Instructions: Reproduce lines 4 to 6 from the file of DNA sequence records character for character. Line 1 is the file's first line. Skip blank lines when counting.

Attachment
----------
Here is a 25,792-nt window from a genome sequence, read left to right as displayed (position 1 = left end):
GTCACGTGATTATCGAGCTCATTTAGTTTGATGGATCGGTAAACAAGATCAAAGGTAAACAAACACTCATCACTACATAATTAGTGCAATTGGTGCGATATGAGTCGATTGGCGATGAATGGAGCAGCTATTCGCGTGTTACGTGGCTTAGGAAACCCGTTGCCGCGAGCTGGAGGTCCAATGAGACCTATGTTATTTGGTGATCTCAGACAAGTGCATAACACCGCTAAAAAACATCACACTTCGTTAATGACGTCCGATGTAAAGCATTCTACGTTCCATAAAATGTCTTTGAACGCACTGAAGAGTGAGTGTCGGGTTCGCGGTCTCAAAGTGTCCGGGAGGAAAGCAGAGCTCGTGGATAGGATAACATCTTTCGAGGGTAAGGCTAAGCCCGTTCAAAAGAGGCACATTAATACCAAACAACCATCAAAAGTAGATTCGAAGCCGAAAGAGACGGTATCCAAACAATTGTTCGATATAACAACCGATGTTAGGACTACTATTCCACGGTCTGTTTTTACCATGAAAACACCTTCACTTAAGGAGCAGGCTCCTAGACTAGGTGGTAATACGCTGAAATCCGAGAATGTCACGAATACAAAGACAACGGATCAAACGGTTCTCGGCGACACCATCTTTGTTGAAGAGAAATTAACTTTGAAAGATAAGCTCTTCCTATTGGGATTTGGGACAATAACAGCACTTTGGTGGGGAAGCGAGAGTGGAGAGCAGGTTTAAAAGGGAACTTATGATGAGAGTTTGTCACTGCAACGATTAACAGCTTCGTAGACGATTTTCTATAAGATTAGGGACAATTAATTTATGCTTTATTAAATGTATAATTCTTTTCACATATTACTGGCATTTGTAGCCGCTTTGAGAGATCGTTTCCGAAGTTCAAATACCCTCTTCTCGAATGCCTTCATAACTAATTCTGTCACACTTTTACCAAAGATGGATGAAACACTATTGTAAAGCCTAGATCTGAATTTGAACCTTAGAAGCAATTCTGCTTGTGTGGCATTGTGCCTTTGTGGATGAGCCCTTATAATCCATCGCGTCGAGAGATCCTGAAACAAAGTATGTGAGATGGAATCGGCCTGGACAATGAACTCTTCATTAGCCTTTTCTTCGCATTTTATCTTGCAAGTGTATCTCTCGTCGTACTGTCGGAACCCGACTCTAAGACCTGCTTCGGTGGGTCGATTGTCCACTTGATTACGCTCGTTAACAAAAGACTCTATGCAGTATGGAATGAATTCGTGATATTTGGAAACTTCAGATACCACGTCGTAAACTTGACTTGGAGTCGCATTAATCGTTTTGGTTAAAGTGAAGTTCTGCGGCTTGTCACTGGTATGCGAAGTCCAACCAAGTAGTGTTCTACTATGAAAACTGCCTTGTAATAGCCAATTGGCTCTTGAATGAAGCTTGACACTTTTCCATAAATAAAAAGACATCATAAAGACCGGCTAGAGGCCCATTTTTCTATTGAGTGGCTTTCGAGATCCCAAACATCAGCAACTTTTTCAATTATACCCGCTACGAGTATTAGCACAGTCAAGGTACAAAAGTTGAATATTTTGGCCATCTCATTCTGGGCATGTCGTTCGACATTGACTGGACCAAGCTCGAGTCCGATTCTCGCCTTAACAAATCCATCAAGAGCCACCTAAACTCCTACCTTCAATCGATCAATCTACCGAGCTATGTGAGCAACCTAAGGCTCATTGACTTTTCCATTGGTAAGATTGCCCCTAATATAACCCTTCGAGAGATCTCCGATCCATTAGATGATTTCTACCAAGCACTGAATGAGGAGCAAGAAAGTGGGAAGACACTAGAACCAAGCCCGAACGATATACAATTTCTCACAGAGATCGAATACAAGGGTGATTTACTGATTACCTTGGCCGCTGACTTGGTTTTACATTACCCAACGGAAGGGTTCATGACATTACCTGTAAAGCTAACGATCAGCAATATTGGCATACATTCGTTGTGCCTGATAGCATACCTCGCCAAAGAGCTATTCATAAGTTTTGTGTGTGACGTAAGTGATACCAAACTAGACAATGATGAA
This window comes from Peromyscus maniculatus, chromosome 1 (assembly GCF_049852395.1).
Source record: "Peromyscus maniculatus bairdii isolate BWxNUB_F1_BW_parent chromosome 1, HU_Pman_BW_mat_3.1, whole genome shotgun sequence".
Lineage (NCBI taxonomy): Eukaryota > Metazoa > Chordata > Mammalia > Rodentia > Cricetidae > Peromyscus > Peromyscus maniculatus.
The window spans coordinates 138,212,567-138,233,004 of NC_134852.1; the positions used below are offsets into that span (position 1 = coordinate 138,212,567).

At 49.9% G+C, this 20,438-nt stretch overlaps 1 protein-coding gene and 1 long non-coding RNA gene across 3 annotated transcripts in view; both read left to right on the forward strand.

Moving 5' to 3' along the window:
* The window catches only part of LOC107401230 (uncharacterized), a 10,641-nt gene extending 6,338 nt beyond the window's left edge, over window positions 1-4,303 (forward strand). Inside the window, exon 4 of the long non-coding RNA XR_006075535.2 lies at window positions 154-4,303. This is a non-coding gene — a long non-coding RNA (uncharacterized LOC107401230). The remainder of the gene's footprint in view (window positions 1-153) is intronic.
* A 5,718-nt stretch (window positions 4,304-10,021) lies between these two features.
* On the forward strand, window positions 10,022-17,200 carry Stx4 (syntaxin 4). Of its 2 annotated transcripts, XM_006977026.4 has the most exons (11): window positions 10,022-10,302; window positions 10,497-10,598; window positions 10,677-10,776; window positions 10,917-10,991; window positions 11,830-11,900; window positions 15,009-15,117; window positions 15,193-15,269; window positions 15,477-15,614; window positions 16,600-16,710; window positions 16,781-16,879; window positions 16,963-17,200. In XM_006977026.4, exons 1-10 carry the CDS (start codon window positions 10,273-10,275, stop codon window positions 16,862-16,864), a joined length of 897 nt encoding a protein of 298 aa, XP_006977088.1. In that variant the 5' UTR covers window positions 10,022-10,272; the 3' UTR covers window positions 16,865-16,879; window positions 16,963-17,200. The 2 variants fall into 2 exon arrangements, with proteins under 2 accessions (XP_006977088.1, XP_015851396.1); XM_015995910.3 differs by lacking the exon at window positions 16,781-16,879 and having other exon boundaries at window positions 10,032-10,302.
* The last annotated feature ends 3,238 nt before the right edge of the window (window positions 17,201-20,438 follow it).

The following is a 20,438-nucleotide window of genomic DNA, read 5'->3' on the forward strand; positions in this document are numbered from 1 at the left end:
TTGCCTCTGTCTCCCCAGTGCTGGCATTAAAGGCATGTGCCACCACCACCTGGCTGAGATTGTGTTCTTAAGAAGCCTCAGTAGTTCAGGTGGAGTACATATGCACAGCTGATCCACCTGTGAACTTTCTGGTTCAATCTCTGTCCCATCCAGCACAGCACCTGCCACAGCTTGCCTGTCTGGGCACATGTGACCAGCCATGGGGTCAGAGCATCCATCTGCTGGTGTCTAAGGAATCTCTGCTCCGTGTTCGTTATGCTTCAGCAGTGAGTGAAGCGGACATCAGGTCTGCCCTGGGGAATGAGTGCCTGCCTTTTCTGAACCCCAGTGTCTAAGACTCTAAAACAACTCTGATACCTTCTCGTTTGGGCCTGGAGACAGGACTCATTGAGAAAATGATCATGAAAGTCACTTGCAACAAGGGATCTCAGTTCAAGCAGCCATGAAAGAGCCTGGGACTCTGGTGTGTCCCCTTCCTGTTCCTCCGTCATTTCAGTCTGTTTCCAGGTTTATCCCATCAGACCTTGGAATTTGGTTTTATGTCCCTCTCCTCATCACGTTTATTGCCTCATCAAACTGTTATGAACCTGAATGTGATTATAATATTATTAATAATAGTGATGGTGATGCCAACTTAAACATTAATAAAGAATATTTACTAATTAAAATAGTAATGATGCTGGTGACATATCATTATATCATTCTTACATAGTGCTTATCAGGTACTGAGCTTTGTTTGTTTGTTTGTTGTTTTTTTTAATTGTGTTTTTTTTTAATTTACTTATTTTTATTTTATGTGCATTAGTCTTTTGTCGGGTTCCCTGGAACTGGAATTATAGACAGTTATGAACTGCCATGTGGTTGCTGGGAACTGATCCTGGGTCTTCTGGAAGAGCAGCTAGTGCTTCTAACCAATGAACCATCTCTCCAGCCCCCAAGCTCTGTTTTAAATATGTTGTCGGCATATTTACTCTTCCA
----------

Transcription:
Source record: "Peromyscus maniculatus bairdii isolate BWxNUB_F1_BW_parent chromosome 1, HU_Pman_BW_mat_3.1, whole genome shotgun sequence".
Lineage (NCBI taxonomy): Eukaryota > Metazoa > Chordata > Mammalia > Rodentia > Cricetidae > Peromyscus > Peromyscus maniculatus.
The window spans coordinates 138,212,567-138,233,004 of NC_134852.1; the positions used below are offsets into that span (position 1 = coordinate 138,212,567).